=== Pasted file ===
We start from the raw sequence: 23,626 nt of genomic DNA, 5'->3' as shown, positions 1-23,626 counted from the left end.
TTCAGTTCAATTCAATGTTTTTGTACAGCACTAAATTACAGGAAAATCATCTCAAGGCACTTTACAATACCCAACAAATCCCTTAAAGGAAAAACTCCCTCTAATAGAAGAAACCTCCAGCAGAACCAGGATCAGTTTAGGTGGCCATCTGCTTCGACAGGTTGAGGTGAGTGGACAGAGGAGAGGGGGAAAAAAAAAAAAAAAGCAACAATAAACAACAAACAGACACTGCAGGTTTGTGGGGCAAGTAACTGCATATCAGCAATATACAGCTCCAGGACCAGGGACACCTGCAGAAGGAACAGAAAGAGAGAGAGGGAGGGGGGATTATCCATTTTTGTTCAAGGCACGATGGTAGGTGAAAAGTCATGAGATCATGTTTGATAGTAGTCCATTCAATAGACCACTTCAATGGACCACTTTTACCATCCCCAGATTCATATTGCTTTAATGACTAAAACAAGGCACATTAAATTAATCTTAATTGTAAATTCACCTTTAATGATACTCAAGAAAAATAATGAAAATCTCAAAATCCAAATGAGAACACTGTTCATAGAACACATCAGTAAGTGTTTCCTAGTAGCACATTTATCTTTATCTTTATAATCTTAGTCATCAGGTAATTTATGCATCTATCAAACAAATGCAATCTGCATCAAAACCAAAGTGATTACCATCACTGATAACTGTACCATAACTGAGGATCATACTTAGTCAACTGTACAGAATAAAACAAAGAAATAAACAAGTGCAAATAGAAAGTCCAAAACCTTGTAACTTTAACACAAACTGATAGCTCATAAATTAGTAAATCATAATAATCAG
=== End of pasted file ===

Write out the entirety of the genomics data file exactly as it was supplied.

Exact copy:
We start from the raw sequence: 23,626 nt of genomic DNA, 5'->3' as shown, positions 1-23,626 counted from the left end.
TTCAGTTCAATTCAATGTTTTTGTACAGCACTAAATTACAGGAAAATCATCTCAAGGCACTTTACAATACCCAACAAATCCCTTAAAGGAAAAACTCCCTCTAATAGAAGAAACCTCCAGCAGAACCAGGATCAGTTTAGGTGGCCATCTGCTTCGACAGGTTGAGGTGAGTGGACAGAGGAGAGGGGGAAAAAAAAAAAAAAAGCAACAATAAACAACAAACAGACACTGCAGGTTTGTGGGGCAAGTAACTGCATATCAGCAATATACAGCTCCAGGACCAGGGACACCTGCAGAAGGAACAGAAAGAGAGAGAGGGAGGGGGGATTATCCATTTTTGTTCAAGGCACGATGGTAGGTGAAAAGTCATGAGATCATGTTTGATAGTAGTCCATTCAATAGACCACTTCAATGGACCACTTTTACCATCCCCAGATTCATATTGCTTTAATGACTAAAACAAGGCACATTAAATTAATCTTAATTGTAAATTCACCTTTAATGATACTCAAGAAAAATAATGAAAATCTCAAAATCCAAATGAGAACACTGTTCATAGAACACATCAGTAAGTGTTTCCTAGTAGCACATTTATCTTTATCTTTATAATCTTAGTCATCAGGTAATTTATGCATCTATCAAACAAATGCAATCTGCATCAAAACCAAAGTGATTACCATCACTGATAACTGTACCATAACTGAGGATCATACTTAGTCAACTGTACAGAATAAAACAAAGAAATAAACAAGTGCAAATAGAAAGTCCAAAACCTTGTAACTTTAACACAAACTGATAGCTCATAAATTAGTAAATCATAATAATCAG